Sundance 2024 Film Review: Sujo (Winner of the World Cinema Grand Jury Prize)

Building on their excellent, award-winning feature Sin señales particulares (Identifying Features), from 2020, Mexican filmmakers Fernanda Valadez and Astrid Rondero return to Sundance this year with Sujo, the tale of a young man’s journey toward a transformative adulthood amidst the violent landscape of rural Michoacán.

The titular character Sujo is just four years old when his father Josue, a cartel hitman, disappears, leaving the child in the care of his aunt Nemesia, a virtual hermit, living on a mountain above their town. The terroristic power and dominance of the cartel that controls the region (known as Tierra Caliente, a potent, infernal sobriquet) is apparent in the timidity of the townspeople, particularly women, and particularly at night.

Throughout the film, the deadly potential of men and the cruel work they do on each other is often viewed from a distance or kept offscreen. Of course, this curtails any celebration of violence, but it also imparts something like mystery on those works, a dark magic whose evidence, when it comes to light, is both repulsive and sublime. Each wound, that is, each clandestine meeting is an embodiment of an institution so vast, so organic in structure, so complex and obscure that it seems as inevitable and eternal as it is incomprehensible. In this remote place, so far from the city, from help or concern (“These people don’t give a shit about us,” insists one character about the denizens of the capital), the cartel is a condition of life. More than a governing or social entity, it is an angry and suspicious, or paranoid, god and all his creation. The bang of fireworks can never not be mistaken for the reports of the actual weapons that one is certain are always about to open fire.

The imperial persona of the local boss, Aurelio—who is only ever heard or seen from the back, remaining a shadow in light—lends itself to the first part of the film’s tones of fable or myth. His initial orders are that the son must be destroyed for fear of what he’ll become, but, as mentioned, his sage aunt is allowed to raise him on tales of immortal stones and animal guardians in what she hopes is innocence, apart from the violent world. What has Nemesia promised, one wonders, in order have such power, and how has she acquired it? 

Whatever influence she may have, she doesn’t live so far from town that its lights and blaring music won’t reach Sujo, who is also provoked by the temptations and curiosity of adolescence that he shares with his friends Jeremy and Jai. At some point Sujo will want to know more about his father and what legacy he’s left his son, dangerous questions that can only draw him into the orbit of the power that for its own preservation must co-opt and then destroy young men.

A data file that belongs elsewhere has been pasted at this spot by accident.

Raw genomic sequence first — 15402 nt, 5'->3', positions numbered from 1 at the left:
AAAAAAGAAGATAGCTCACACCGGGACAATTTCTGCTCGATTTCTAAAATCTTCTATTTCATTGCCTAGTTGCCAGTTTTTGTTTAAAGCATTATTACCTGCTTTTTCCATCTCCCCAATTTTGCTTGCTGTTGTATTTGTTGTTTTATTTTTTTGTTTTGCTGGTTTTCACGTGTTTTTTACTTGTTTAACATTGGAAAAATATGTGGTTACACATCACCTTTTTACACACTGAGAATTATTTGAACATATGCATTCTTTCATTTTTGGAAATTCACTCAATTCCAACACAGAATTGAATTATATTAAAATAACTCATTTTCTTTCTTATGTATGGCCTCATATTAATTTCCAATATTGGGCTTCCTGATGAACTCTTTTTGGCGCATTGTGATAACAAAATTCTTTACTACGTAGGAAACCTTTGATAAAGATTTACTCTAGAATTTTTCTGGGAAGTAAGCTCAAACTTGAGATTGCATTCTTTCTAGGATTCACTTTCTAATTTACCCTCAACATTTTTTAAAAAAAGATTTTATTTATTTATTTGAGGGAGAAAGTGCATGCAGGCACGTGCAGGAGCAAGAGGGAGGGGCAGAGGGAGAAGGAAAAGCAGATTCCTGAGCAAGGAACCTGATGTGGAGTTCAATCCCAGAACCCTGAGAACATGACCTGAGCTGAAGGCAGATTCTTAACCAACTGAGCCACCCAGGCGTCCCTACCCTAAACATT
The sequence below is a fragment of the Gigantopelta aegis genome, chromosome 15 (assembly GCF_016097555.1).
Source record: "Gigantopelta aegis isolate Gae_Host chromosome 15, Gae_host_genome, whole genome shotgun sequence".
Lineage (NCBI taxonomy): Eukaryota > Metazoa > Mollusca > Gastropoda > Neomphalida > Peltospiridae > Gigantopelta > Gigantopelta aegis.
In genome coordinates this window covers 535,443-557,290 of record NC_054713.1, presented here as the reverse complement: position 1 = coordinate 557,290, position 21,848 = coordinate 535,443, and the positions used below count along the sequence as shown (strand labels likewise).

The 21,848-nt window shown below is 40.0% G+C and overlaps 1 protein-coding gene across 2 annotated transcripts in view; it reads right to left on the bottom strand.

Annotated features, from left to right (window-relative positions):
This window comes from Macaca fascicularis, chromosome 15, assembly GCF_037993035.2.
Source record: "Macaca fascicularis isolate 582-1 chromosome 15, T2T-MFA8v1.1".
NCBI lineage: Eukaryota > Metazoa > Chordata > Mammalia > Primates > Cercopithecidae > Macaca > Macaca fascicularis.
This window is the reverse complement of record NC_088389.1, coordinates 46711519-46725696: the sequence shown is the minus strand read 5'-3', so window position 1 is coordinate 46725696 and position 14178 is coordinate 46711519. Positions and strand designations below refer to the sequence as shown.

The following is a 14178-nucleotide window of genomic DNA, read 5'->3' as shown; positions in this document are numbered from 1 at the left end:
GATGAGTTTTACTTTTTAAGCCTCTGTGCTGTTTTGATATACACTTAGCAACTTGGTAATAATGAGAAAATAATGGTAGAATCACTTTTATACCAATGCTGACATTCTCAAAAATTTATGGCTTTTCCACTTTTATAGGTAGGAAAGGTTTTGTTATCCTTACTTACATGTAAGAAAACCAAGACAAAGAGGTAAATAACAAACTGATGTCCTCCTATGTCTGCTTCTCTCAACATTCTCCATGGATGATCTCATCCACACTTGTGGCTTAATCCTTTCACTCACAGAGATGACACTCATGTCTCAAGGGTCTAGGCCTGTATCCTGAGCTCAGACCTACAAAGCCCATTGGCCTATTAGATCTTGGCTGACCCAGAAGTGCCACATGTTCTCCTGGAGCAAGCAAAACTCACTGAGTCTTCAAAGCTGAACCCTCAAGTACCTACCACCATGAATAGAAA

To make one’s entry into even the outer edges of Aurelio’s court requires ambition. The key to survival—always an illusion—is learning how to curb that trait, to accept a subservient position and to never look up. This was Josue’s fatal destiny. But it was his bold capture of Aurelio’s restless horse that first brought him to the boss’s attention. That opening scene provides a trio of possibilities, of paths for Sujo to strive for: master, servant, runaway. If he were to break free, like the horse, what would that look like? What route would he take and where? And is there really any chance some other Josue won’t appear to rein him in and return him to captivity?

Sujo is a deeply moving film of discovery, surprising without flash, but nevertheless visually and aurally stunning, featuring complex, understated performances from a stoic Juan Jesús Varela, in the title role, Yadira Pérez, as Nemesia, and Sandra Lorenzano, playing another guide to Sujo in the film’s final part. Alongside Sin señales particulares, Sujo testifies to the consistently high-quality cinematic and narrative talents of Varela and Rondero. They are definitely a creative team to keep an eye on.

Sujo” is the winner of the World Cinema Grand Jury Prize: Dramatic award at the 2024 Sundance Film Festival.

Michael Mejia
Michael Mejia
Novelist and University of Utah professor Michael Mejia is a veteran crew member of such Hollywood classics as Carnasaur, Love, Cheat, and Steal, and The Day My Parents Ran Away.

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